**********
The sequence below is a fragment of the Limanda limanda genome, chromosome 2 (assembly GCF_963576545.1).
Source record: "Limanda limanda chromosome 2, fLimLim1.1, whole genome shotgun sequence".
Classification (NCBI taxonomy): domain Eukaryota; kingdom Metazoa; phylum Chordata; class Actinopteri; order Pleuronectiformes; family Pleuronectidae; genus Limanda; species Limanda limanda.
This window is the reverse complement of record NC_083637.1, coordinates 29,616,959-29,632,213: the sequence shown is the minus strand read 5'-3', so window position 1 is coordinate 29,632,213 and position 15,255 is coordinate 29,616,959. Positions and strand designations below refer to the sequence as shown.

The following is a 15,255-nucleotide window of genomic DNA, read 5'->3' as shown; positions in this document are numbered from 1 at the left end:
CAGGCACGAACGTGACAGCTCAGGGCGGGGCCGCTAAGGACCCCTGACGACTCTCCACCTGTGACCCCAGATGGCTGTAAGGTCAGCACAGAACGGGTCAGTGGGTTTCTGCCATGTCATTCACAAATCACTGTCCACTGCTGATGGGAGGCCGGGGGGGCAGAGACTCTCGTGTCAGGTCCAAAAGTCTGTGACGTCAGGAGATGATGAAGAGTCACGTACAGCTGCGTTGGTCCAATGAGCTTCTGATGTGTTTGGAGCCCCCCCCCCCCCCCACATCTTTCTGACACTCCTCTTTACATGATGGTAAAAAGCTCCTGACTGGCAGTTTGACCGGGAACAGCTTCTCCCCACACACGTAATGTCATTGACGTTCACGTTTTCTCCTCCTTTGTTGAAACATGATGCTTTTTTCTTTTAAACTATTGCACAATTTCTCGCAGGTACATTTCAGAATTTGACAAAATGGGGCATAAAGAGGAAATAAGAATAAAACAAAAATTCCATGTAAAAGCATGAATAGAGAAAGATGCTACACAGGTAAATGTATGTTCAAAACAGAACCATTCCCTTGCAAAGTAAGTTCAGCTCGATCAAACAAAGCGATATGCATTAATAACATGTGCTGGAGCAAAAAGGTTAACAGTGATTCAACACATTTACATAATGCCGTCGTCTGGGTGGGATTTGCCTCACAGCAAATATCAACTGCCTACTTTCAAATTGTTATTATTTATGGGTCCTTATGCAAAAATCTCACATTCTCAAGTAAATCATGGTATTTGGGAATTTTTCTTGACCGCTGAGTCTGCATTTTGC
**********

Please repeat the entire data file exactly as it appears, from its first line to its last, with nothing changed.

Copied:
The sequence below is a fragment of the Limanda limanda genome, chromosome 2 (assembly GCF_963576545.1).
Source record: "Limanda limanda chromosome 2, fLimLim1.1, whole genome shotgun sequence".
Classification (NCBI taxonomy): domain Eukaryota; kingdom Metazoa; phylum Chordata; class Actinopteri; order Pleuronectiformes; family Pleuronectidae; genus Limanda; species Limanda limanda.
This window is the reverse complement of record NC_083637.1, coordinates 29,616,959-29,632,213: the sequence shown is the minus strand read 5'-3', so window position 1 is coordinate 29,632,213 and position 15,255 is coordinate 29,616,959. Positions and strand designations below refer to the sequence as shown.

The following is a 15,255-nucleotide window of genomic DNA, read 5'->3' as shown; positions in this document are numbered from 1 at the left end:
CAGGCACGAACGTGACAGCTCAGGGCGGGGCCGCTAAGGACCCCTGACGACTCTCCACCTGTGACCCCAGATGGCTGTAAGGTCAGCACAGAACGGGTCAGTGGGTTTCTGCCATGTCATTCACAAATCACTGTCCACTGCTGATGGGAGGCCGGGGGGGCAGAGACTCTCGTGTCAGGTCCAAAAGTCTGTGACGTCAGGAGATGATGAAGAGTCACGTACAGCTGCGTTGGTCCAATGAGCTTCTGATGTGTTTGGAGCCCCCCCCCCCCCCCACATCTTTCTGACACTCCTCTTTACATGATGGTAAAAAGCTCCTGACTGGCAGTTTGACCGGGAACAGCTTCTCCCCACACACGTAATGTCATTGACGTTCACGTTTTCTCCTCCTTTGTTGAAACATGATGCTTTTTTCTTTTAAACTATTGCACAATTTCTCGCAGGTACATTTCAGAATTTGACAAAATGGGGCATAAAGAGGAAATAAGAATAAAACAAAAATTCCATGTAAAAGCATGAATAGAGAAAGATGCTACACAGGTAAATGTATGTTCAAAACAGAACCATTCCCTTGCAAAGTAAGTTCAGCTCGATCAAACAAAGCGATATGCATTAATAACATGTGCTGGAGCAAAAAGGTTAACAGTGATTCAACACATTTACATAATGCCGTCGTCTGGGTGGGATTTGCCTCACAGCAAATATCAACTGCCTACTTTCAAATTGTTATTATTTATGGGTCCTTATGCAAAAATCTCACATTCTCAAGTAAATCATGGTATTTGGGAATTTTTCTTGACCGCTGAGTCTGCATTTTGC